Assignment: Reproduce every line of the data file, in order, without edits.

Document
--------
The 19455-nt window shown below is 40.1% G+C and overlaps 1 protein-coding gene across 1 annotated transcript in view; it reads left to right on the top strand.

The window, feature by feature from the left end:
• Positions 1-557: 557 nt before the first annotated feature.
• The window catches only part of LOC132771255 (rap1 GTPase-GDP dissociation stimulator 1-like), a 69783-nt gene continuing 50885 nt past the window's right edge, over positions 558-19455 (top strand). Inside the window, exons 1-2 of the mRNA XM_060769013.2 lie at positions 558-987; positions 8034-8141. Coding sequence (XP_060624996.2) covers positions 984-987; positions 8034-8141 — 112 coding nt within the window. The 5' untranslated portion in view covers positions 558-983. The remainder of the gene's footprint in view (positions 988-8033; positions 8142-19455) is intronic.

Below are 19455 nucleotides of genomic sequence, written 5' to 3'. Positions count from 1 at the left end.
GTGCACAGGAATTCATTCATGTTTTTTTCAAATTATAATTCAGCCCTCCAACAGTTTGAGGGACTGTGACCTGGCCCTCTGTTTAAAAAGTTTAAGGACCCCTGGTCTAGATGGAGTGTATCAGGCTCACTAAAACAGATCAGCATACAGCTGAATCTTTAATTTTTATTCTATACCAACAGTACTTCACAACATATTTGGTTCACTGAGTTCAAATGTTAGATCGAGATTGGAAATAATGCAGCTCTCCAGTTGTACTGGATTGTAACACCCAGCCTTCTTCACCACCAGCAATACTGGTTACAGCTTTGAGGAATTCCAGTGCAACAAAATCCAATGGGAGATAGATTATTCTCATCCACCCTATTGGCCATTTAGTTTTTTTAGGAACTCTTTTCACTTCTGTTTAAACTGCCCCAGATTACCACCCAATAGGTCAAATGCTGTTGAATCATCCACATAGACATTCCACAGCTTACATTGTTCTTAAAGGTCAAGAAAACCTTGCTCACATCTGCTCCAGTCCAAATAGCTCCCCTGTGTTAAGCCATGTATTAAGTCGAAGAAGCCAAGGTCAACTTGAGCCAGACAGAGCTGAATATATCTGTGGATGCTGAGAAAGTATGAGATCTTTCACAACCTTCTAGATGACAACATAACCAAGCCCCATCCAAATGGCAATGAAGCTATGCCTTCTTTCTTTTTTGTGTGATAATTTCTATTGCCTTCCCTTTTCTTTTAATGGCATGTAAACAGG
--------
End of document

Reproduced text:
The 19455-nt window shown below is 40.1% G+C and overlaps 1 protein-coding gene across 1 annotated transcript in view; it reads left to right on the top strand.

The window, feature by feature from the left end:
• Positions 1-557: 557 nt before the first annotated feature.
• The window catches only part of LOC132771255 (rap1 GTPase-GDP dissociation stimulator 1-like), a 69783-nt gene continuing 50885 nt past the window's right edge, over positions 558-19455 (top strand). Inside the window, exons 1-2 of the mRNA XM_060769013.2 lie at positions 558-987; positions 8034-8141. Coding sequence (XP_060624996.2) covers positions 984-987; positions 8034-8141 — 112 coding nt within the window. The 5' untranslated portion in view covers positions 558-983. The remainder of the gene's footprint in view (positions 988-8033; positions 8142-19455) is intronic.

Below are 19455 nucleotides of genomic sequence, written 5' to 3'. Positions count from 1 at the left end.
GTGCACAGGAATTCATTCATGTTTTTTTCAAATTATAATTCAGCCCTCCAACAGTTTGAGGGACTGTGACCTGGCCCTCTGTTTAAAAAGTTTAAGGACCCCTGGTCTAGATGGAGTGTATCAGGCTCACTAAAACAGATCAGCATACAGCTGAATCTTTAATTTTTATTCTATACCAACAGTACTTCACAACATATTTGGTTCACTGAGTTCAAATGTTAGATCGAGATTGGAAATAATGCAGCTCTCCAGTTGTACTGGATTGTAACACCCAGCCTTCTTCACCACCAGCAATACTGGTTACAGCTTTGAGGAATTCCAGTGCAACAAAATCCAATGGGAGATAGATTATTCTCATCCACCCTATTGGCCATTTAGTTTTTTTAGGAACTCTTTTCACTTCTGTTTAAACTGCCCCAGATTACCACCCAATAGGTCAAATGCTGTTGAATCATCCACATAGACATTCCACAGCTTACATTGTTCTTAAAGGTCAAGAAAACCTTGCTCACATCTGCTCCAGTCCAAATAGCTCCCCTGTGTTAAGCCATGTATTAAGTCGAAGAAGCCAAGGTCAACTTGAGCCAGACAGAGCTGAATATATCTGTGGATGCTGAGAAAGTATGAGATCTTTCACAACCTTCTAGATGACAACATAACCAAGCCCCATCCAAATGGCAATGAAGCTATGCCTTCTTTCTTTTTTGTGTGATAATTTCTATTGCCTTCCCTTTTCTTTTAATGGCATGTAAACAGG